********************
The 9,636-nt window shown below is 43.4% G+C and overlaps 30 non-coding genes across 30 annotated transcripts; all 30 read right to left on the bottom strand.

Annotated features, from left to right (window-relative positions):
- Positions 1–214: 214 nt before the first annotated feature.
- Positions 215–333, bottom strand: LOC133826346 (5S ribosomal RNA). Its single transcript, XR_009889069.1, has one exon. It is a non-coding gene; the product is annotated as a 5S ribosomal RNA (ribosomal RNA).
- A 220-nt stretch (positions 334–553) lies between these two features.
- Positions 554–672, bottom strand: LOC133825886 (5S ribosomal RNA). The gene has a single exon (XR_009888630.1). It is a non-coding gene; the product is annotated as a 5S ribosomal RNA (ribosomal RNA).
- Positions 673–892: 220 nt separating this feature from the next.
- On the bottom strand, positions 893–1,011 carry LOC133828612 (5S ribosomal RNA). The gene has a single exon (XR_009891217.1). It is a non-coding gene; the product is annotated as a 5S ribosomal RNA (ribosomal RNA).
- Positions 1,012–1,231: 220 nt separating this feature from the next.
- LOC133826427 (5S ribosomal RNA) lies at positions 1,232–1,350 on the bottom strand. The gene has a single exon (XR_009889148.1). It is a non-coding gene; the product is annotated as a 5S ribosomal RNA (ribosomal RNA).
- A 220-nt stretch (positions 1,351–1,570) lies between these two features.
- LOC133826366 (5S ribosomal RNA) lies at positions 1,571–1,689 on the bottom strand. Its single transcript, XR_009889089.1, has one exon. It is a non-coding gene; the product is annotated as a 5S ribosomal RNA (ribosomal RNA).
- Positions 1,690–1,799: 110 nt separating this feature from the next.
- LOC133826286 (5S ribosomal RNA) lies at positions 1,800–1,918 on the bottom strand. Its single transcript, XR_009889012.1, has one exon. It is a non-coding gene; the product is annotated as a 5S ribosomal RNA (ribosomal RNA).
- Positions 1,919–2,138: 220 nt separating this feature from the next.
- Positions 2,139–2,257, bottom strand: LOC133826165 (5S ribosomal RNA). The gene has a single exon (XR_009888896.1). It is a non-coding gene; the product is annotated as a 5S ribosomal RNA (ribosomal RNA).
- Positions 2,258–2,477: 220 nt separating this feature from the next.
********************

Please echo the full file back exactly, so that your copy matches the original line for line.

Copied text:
The 9,636-nt window shown below is 43.4% G+C and overlaps 30 non-coding genes across 30 annotated transcripts; all 30 read right to left on the bottom strand.

Annotated features, from left to right (window-relative positions):
- Positions 1–214: 214 nt before the first annotated feature.
- Positions 215–333, bottom strand: LOC133826346 (5S ribosomal RNA). Its single transcript, XR_009889069.1, has one exon. It is a non-coding gene; the product is annotated as a 5S ribosomal RNA (ribosomal RNA).
- A 220-nt stretch (positions 334–553) lies between these two features.
- Positions 554–672, bottom strand: LOC133825886 (5S ribosomal RNA). The gene has a single exon (XR_009888630.1). It is a non-coding gene; the product is annotated as a 5S ribosomal RNA (ribosomal RNA).
- Positions 673–892: 220 nt separating this feature from the next.
- On the bottom strand, positions 893–1,011 carry LOC133828612 (5S ribosomal RNA). The gene has a single exon (XR_009891217.1). It is a non-coding gene; the product is annotated as a 5S ribosomal RNA (ribosomal RNA).
- Positions 1,012–1,231: 220 nt separating this feature from the next.
- LOC133826427 (5S ribosomal RNA) lies at positions 1,232–1,350 on the bottom strand. The gene has a single exon (XR_009889148.1). It is a non-coding gene; the product is annotated as a 5S ribosomal RNA (ribosomal RNA).
- A 220-nt stretch (positions 1,351–1,570) lies between these two features.
- LOC133826366 (5S ribosomal RNA) lies at positions 1,571–1,689 on the bottom strand. Its single transcript, XR_009889089.1, has one exon. It is a non-coding gene; the product is annotated as a 5S ribosomal RNA (ribosomal RNA).
- Positions 1,690–1,799: 110 nt separating this feature from the next.
- LOC133826286 (5S ribosomal RNA) lies at positions 1,800–1,918 on the bottom strand. Its single transcript, XR_009889012.1, has one exon. It is a non-coding gene; the product is annotated as a 5S ribosomal RNA (ribosomal RNA).
- Positions 1,919–2,138: 220 nt separating this feature from the next.
- Positions 2,139–2,257, bottom strand: LOC133826165 (5S ribosomal RNA). The gene has a single exon (XR_009888896.1). It is a non-coding gene; the product is annotated as a 5S ribosomal RNA (ribosomal RNA).
- Positions 2,258–2,477: 220 nt separating this feature from the next.